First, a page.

By Frank Certo
As the busy season arrives, self-storage operators are abuzz with anticipation. For many operations, the next three or four months will make or break the entire year. Some of you are spending time and money to improve curb appeal, upgrade software, and accomplish other tasks to better accommodate the rush of customers. But what are you doing to ensure your store is and continues to be a safe place for employees, site visitors and tenants?
Safety and crime prevention is vital to the long-term relationship you have in your community and the growth of your business. Nothing is ever fool-proof, but we can be as proactive as possible by having a multi-faceted approach.
Focus on Security
When you first got approval to build self-storage in the neighborhood, some residents may have been concerned because other operators in the past allowed their facilities to fall into disrepair and failed to properly address site security. This may have led to crime and mischievous behavior that required the attention of local authorities. It may even have been a source of community tension.
Self-storage users now seek a higher standard, and facility operators who fail to live up to it invite bad behavior. It’s our responsibility to not let this occur. We want to maintain a strong relationship in the community and keep getting those referrals, so security is a must.
There are many types of systems you can use to provide security and peace of mind to customers and local residents. It’s best to use several layers of security to cover it all as best you can.
Perimeter fencing with secure access points is a basic necessity all stores should have. Fencing helps designate the operational lines. Secure gates slide or lift when a code is entered, and are tied into your software so customers can enter/exit the property safely and properly.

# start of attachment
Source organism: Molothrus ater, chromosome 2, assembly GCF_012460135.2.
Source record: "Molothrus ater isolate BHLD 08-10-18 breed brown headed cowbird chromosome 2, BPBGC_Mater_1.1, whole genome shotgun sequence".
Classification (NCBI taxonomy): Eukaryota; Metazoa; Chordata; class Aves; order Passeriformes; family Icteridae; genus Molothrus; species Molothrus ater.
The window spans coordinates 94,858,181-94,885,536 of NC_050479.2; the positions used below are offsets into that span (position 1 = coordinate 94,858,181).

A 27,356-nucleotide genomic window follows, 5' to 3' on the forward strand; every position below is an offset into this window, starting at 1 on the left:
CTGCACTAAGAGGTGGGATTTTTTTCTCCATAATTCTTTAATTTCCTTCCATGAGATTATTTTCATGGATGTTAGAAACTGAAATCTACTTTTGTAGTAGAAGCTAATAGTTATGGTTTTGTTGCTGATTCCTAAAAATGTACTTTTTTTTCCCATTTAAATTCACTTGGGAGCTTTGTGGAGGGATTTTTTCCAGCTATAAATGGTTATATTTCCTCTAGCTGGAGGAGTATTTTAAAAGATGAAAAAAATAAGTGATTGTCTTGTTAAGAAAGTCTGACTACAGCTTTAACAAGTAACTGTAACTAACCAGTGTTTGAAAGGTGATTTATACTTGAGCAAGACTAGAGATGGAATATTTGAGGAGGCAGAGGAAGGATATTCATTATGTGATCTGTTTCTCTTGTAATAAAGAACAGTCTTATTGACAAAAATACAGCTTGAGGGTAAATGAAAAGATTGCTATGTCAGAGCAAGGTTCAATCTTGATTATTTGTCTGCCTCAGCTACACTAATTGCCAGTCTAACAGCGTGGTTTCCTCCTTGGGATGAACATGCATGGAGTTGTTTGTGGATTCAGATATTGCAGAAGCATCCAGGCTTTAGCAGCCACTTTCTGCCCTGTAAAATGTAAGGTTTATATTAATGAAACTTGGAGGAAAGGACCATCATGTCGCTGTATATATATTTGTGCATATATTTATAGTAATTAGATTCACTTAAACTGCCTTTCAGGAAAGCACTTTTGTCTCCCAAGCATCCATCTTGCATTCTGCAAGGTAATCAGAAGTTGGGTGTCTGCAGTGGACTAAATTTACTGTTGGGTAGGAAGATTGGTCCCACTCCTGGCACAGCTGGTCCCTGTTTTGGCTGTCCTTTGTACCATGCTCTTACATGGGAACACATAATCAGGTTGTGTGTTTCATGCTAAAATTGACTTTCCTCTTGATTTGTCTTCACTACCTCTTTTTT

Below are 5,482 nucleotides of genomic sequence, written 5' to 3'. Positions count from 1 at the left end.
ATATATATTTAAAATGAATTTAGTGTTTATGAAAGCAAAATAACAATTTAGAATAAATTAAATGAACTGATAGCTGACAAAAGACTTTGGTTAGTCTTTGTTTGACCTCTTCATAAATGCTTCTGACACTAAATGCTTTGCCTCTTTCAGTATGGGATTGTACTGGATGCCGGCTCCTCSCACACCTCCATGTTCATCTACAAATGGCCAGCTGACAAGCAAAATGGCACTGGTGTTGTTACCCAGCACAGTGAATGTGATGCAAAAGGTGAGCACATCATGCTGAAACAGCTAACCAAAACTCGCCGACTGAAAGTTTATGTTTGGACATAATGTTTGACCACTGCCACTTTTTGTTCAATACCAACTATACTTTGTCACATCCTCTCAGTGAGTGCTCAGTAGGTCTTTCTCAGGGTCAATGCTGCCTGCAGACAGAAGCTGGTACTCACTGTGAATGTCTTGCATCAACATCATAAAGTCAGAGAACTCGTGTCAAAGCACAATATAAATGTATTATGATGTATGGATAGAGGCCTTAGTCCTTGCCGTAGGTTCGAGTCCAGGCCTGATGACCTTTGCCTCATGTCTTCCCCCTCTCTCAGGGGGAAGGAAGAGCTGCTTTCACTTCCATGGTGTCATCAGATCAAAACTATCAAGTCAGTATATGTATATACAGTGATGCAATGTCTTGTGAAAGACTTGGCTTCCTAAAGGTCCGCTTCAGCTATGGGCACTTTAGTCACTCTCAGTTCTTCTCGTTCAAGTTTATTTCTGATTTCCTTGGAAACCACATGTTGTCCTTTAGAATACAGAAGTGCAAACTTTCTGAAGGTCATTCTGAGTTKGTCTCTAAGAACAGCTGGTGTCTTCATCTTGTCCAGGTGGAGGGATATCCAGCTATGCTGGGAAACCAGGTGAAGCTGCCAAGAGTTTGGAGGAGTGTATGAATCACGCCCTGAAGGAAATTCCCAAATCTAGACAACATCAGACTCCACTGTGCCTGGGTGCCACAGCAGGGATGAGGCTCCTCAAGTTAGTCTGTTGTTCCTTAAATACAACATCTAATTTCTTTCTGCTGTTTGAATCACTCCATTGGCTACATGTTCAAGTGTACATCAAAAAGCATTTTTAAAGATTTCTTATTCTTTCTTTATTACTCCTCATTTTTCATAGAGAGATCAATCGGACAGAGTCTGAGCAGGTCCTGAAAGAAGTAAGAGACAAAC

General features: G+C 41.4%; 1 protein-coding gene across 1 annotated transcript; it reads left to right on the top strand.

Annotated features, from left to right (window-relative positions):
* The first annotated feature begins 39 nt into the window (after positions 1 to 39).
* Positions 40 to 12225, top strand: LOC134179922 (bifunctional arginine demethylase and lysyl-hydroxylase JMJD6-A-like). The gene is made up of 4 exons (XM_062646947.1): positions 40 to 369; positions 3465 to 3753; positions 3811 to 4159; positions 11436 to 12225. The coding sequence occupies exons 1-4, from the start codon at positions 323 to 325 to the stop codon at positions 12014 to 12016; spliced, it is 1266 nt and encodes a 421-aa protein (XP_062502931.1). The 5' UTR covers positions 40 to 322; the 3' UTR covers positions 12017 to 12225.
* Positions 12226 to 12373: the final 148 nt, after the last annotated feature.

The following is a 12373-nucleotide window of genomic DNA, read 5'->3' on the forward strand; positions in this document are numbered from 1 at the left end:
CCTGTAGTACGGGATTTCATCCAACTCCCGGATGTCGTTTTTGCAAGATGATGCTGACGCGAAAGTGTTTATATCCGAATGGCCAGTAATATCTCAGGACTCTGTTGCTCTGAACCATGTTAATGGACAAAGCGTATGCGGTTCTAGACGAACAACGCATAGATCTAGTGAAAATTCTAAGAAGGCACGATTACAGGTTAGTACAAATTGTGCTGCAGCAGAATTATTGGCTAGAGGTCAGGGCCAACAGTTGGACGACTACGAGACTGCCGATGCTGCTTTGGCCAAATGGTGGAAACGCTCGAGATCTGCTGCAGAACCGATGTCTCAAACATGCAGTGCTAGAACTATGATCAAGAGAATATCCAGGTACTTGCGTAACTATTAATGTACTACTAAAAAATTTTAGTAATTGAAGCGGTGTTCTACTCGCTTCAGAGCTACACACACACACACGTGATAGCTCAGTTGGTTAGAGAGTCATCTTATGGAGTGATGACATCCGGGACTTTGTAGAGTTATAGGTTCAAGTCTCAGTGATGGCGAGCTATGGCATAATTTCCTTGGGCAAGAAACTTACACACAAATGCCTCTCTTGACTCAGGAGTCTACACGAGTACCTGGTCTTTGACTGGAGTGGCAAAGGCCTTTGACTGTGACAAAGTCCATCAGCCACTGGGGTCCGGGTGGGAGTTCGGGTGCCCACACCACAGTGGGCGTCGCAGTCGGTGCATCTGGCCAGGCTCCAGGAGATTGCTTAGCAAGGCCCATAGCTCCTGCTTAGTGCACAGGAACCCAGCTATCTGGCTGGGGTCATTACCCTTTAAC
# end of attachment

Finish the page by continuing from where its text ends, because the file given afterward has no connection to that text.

Lots of bright lighting and signage should indicate where fencing and gates are located. This allows local authorities to watch over the property and makes customers feel safe while visiting their units. In addition, keypads at the gate areas and building and elevator entrances prohibits folks who aren’t supposed to be there.
Video cameras and recording devices keep watch on the property at all times. Record activity to review later, if necessary. All main entrances, drive lanes and potential areas of suspicious should be under the eye of a modern camera, capable of picking up images at all times of day and zooming in when needed.
Alarms are obviously very important to the security of your self-storage facility. At minimum, the office should be armed and monitored by a reputable company that ties directly into local authorities and property staff. Individual unit alarms are a next-level system, and they can be wired or wireless. They tie directly into your management software and keep even current customers from sniffing around others’ units.
Finally, secure empty units with facility locks. Motion sensors can be armed and unarmed via codes in the gate software or set to automatically turn on or off according to your access schedule.
Your local police department and business community will be happy to know you’ve installed all these systems to help keep your business safe and secure. Now it’s time to leverage those relationships.